Andy Rehfeldt's Variety Show – Wrecking Ball (Miley Cyrus)

Angeles-based composer and YouTuber Andy Rehfeldt has covered the greats in a variety of styles which may rankle the most ardent of fanbases. He's re-recorded Iron Maiden's Number Of The Beast in a bossa nova and recorded a zen-like version of Rage Against The Machine’s incendiary Killing In The Name. Here's his take on Miley Cyrus' Wrecking Ball if it were recorded in the bleakest Nordic forest by the most grumpy of men. 

Bring Me The Horizon – When The Party's Over (Billie Eilish)

Bring Me The Horizon recorded a cover of When The Party's Over by  Billie Eilish for Annie Mac's Future Sounds show on BBC Radio 1in 2019. Recorded in their Sheffield studio, the band's stripped-back version features a vocal arrangement which will make your neck hairs stand on end, or at least do the kind of shiver you make when you pee during a cold evening. It's that good. 

Vermicide Violence – Old Town Road (Lil Nas X)

According to this band's YouTube post, "Vermicide Violence is a deathcore parody project signed to Chodezilla Records, a totally real non-satirical record label created by Jarrod Alonge".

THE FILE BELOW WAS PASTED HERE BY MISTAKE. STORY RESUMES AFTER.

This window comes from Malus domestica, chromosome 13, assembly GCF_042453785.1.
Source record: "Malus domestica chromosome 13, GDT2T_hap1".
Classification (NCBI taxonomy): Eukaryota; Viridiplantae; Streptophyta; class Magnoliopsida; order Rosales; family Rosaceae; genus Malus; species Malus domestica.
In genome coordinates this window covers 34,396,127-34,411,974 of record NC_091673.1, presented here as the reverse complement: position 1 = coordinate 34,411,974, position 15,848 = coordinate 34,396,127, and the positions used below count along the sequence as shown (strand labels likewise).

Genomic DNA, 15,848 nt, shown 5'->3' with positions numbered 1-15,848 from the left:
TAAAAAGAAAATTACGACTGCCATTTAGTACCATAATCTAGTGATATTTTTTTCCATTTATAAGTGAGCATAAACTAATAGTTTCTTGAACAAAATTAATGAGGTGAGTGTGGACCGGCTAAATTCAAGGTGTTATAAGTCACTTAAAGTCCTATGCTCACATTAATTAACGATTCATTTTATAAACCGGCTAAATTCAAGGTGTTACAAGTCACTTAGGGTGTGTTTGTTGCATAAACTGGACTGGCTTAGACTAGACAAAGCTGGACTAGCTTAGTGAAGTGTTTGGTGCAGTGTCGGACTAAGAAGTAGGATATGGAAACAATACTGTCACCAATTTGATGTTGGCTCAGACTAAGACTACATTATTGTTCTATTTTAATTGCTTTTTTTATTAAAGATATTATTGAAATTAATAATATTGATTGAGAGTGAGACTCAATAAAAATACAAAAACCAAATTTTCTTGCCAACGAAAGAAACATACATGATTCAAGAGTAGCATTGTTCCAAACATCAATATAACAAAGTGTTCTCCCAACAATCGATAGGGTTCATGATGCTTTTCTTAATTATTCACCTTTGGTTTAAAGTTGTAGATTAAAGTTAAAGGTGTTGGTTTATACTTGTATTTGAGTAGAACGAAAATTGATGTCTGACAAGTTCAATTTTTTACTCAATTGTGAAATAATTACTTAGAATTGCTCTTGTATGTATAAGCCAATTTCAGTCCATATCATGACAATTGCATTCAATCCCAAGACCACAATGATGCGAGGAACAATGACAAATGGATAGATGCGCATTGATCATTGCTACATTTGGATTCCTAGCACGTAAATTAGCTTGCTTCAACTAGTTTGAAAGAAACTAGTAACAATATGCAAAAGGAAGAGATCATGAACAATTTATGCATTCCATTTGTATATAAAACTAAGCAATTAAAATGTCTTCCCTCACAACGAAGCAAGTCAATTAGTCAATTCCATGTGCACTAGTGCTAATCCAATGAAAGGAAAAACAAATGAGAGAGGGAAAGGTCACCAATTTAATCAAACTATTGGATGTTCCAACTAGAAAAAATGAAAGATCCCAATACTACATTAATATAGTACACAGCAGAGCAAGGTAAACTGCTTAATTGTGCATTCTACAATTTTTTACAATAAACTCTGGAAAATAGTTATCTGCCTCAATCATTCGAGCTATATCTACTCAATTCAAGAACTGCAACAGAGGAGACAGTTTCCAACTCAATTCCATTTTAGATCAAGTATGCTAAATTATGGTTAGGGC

The prolific YouTuber caught our attention in 2015 with his painfully accurate 'Every Vocalist' series. But on this cover of Lil Nas X's debut single, there's no room for mucking around, as he delivers the most deathly of deathcore on this two-minute blast. Alright, maybe a little mucking around. 

Leo Moracchioli – Call Me Maybe (Carly Rae Jepsen)

If there's a recording of any song, chances are Frog Leap content creator Leo Moracchioli will have recorded a cover of it before the original has finished uploading. He's that prolific. Here's his heavy take on Canadian chanteuse Carly Rae Jepsen's monster hit Call Me Maybe. If you wanted to hear a bubblegum pop classic about someone giving out their phone number not sung, but shouted, then this is the song for you.

DevilDriver – Sail (AWOLNATION)

Sail is a cover of a track which was released by AWOLNATION in 2011. DevilDriver's version featured on the tail-end of their 2013 album Winter Kills after vocalist Dez Fafara's teenage sons turned him onto the original. It's certainly given a metal makeover but keeps an element of the languid, brooding pace of Aaron Bruno's recording.

New Years Day - Gangsta (Kehlani)

Another Punk Goes Pop cut, this one from the seventh edition released in 2017, Gangsta sees charismatic metalcore troupe New Years Day put a brooding, gothic spin on Kehlani's throbbing, low-ebb r'n'b hit originally recorded for the Suicide Squad soundtrack. That'll be the absolutely pants 2016 one, not James Gunn's far superior reboot. Still, this is a pretty compelling new take on that particular jam.

Simon Young

Born in 1976 in Newcastle-upon-Tyne, Simon Young has been a music journalist for over twenty years. His fanzine, Hit A Guy With Glasses, enjoyed a one-issue run before he secured a job at Kerrang! in 1999. His writing has also appeared in Classic RockMetal HammerProg, and Planet Rock. His first book, So Much For The 30 Year Plan: Therapy? — The Authorised Biography is available via Jawbone Press. 

With contributions from